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Baltimore Ravens' O.J. Brigance joins emotional death with dignity debate with testimony about how his most significant feat came after he grieved his degenerative condition and decided to live.

Despite widespread support in the General Assembly, the "Death with Dignity" bill, which would permit a doctor to prescribe life-ending drugs to certain terminally ill patients, was not voted upon in its recent legislative session. Instead, it was remanded to "summer study." There are some who believe that summer study is where bills go to die. In the case of "Death with Dignity," however, I believe that respectful consideration of the suggestions of thoughtful but uncommitted legislators will produce even more robust support for the bill.

I support Death with Dignity and so testified before committees in the House and the Senate. The bill reflects sound and humane public policy. My support was strengthened by several visits to my friend and former colleague, Dick Israel, who is stricken with advanced Parkinson's disease and lies, in a useless body, in a hospice bed in an Annapolis health care center.

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The Dick Israel with whom I worked in the attorney general's office years ago served for nearly 25 years in that office, most of it as one of the principal counsel to the General Assembly. Dick was a gem, at home with both the events of the day and in the dusty archives where he was able to hear the silent rhythms of the law. He wrote precisely and spoke with wit. His stentorian tones were inflected by an accent acquired during his years of study at Oxford. Dick was emphatically an Anglophile and a bit of an antiquarian. He might have been found at tea in Downton Abbey. I used to tell Dick he was born into the wrong century. This most inner-directed of men carried a pocket watch in his vest pocket, wore a fedora in fall and winter and a straw boater when, regardless of the weather, he decided it was spring.

When he left the attorney general's office, Dick was elected to the City Council of Annapolis, his home for 40 years. Until his disease cut him down, he served with distinction as Ward One's alderman. His depth of knowledge about municipal law and the legislative process made him an especially effective chairman of the council's finance committee. And he thoroughly enjoyed those Saturday morning sessions at a West Street coffee house to which all voters, and every viewpoint, were welcome.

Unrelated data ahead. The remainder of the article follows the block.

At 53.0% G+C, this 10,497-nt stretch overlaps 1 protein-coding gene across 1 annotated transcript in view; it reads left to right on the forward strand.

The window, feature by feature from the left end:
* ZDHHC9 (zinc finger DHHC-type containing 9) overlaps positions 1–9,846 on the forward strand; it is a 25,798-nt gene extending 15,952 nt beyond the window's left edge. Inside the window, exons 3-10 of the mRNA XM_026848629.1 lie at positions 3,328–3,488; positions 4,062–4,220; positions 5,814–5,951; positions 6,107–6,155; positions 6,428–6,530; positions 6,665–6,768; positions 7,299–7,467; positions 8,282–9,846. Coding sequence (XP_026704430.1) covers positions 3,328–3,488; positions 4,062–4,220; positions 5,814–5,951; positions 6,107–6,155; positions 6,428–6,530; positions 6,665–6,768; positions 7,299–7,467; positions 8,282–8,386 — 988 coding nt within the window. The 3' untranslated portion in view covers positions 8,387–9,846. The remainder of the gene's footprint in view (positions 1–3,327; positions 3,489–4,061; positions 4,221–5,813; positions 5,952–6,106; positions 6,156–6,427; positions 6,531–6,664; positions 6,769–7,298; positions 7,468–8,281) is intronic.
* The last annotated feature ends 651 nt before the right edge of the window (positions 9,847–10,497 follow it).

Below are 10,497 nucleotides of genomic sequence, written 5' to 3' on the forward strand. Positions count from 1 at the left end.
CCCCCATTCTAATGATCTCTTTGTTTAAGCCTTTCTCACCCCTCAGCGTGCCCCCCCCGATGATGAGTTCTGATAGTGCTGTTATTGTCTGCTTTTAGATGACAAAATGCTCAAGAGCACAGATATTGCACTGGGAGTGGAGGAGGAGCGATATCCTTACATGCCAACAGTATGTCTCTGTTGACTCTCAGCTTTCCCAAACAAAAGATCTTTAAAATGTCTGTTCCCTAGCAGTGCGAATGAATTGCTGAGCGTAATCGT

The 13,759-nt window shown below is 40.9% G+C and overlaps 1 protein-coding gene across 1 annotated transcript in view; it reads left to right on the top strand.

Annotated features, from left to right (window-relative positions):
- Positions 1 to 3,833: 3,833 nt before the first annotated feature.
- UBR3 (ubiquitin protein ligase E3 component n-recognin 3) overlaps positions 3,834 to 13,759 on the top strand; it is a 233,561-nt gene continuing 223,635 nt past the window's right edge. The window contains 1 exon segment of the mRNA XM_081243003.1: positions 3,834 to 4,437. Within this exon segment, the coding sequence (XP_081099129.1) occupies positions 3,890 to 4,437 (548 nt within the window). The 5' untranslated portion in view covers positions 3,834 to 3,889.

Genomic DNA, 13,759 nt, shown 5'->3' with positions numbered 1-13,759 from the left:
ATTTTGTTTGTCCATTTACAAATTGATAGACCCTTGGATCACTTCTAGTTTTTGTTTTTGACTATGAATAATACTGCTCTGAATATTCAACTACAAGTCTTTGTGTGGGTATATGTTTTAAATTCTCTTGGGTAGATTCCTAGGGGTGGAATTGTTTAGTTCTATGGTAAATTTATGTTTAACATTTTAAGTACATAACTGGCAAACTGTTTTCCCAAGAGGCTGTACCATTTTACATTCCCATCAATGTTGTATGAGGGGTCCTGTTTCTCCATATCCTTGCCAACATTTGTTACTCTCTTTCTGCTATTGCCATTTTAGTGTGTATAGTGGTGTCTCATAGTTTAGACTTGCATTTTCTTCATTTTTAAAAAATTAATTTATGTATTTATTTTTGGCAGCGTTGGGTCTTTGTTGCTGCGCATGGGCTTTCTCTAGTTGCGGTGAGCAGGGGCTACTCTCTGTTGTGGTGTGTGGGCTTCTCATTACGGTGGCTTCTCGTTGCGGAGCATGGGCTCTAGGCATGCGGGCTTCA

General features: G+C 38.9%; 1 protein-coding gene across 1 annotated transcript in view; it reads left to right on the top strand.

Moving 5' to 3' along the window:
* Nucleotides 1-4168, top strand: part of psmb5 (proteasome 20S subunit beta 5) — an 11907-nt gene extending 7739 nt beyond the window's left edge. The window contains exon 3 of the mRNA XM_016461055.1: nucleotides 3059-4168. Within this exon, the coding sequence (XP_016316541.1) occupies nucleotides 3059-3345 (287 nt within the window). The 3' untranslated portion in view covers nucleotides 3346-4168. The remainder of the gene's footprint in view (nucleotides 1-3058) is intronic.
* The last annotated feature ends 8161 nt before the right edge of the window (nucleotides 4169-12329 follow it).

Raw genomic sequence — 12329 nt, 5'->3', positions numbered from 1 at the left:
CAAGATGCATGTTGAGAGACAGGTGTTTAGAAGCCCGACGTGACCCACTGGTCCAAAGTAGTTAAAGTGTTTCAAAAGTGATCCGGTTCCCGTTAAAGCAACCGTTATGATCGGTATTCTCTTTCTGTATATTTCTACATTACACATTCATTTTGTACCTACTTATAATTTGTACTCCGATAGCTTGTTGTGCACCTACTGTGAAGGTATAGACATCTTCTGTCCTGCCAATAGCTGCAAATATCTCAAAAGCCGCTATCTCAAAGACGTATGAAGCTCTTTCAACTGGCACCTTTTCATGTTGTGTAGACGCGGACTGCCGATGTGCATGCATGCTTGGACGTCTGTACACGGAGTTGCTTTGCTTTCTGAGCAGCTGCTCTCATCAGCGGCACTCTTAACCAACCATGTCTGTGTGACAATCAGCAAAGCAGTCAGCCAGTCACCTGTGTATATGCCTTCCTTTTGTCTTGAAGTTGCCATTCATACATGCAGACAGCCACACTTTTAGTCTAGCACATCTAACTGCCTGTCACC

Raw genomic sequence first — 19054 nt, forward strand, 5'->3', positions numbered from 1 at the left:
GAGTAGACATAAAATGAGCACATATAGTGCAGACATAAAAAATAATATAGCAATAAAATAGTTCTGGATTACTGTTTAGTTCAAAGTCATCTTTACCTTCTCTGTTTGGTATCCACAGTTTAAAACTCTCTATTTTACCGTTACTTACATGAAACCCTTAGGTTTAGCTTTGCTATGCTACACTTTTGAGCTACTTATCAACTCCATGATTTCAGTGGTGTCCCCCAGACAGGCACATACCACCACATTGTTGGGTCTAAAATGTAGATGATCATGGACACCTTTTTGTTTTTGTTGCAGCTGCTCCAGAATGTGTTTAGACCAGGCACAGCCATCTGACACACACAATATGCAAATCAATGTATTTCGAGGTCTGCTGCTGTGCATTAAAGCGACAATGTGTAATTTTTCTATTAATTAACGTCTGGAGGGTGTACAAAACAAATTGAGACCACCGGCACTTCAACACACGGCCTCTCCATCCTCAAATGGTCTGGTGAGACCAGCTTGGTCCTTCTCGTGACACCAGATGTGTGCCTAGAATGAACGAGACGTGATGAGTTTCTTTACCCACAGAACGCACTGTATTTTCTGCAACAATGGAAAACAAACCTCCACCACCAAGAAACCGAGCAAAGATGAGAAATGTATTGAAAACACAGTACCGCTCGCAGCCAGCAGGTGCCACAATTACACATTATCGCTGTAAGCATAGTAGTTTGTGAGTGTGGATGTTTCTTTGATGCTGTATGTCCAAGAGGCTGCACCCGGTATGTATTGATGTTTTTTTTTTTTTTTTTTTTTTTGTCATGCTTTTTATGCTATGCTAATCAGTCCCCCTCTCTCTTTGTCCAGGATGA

That Dick Israel is no more.

I have visited him several times in recent weeks. He is confined to that hospice bed. He has only limited control of his hands, fingers and facial muscles. His efforts to speak are largely guttural sounds. He communicates by pointing an unsteady finger at letters on a large chart that laboriously spell out his thoughts.

Dick's mind — in the few hours each afternoon when his medications allow him to be alert — is as clear and precise as ever. And Dick wants to die.

As he put it in the testimony he sent to the legislature, his mind has become "the prisoner of the failing body. As the body continues to fail to respond to the mind, life loses its meaning, purpose and hope."

As introduced in the recent legislative session, the life-ending protocol within the Death with Dignity bill — modeled on a well-regarded Oregon law that has been in effect for nearly 20 years — is stringently circumscribed. The patient's attending physician and a consulting physician must certify that the patient is likely to die within six months and is mentally competent; the patient's requests to terminate life, one of which must be in writing, must persist during a waiting period of several weeks; and the patient must be able to self-administer the lethal drug. There are additional provisions designed to protect against precipitous use or manipulation of the patient.

Dick knows that he is unlikely to live to see the passage of Death with Dignity. But he supports the effort because he knows that there are others with terminal illnesses whose minds are clear but who, like Dick, are imprisoned in useless, often pained bodies, people who exist — but do not live — and who should be given the opportunity to choose, rationally, to end an intolerable existence.

To misappropriate the words of Dylan Thomas, they do wish to "go gentle into that good night" and to no longer "rage against the dying of the light."

Let us hope that after this year's summer study, the next General Assembly session will give them that right.

Stephen H. Sachs was United States attorney for Maryland from 1967 to 1970 and state attorney general from 1979 to 1987. His email is steve.sachs@wilmerhale.com.

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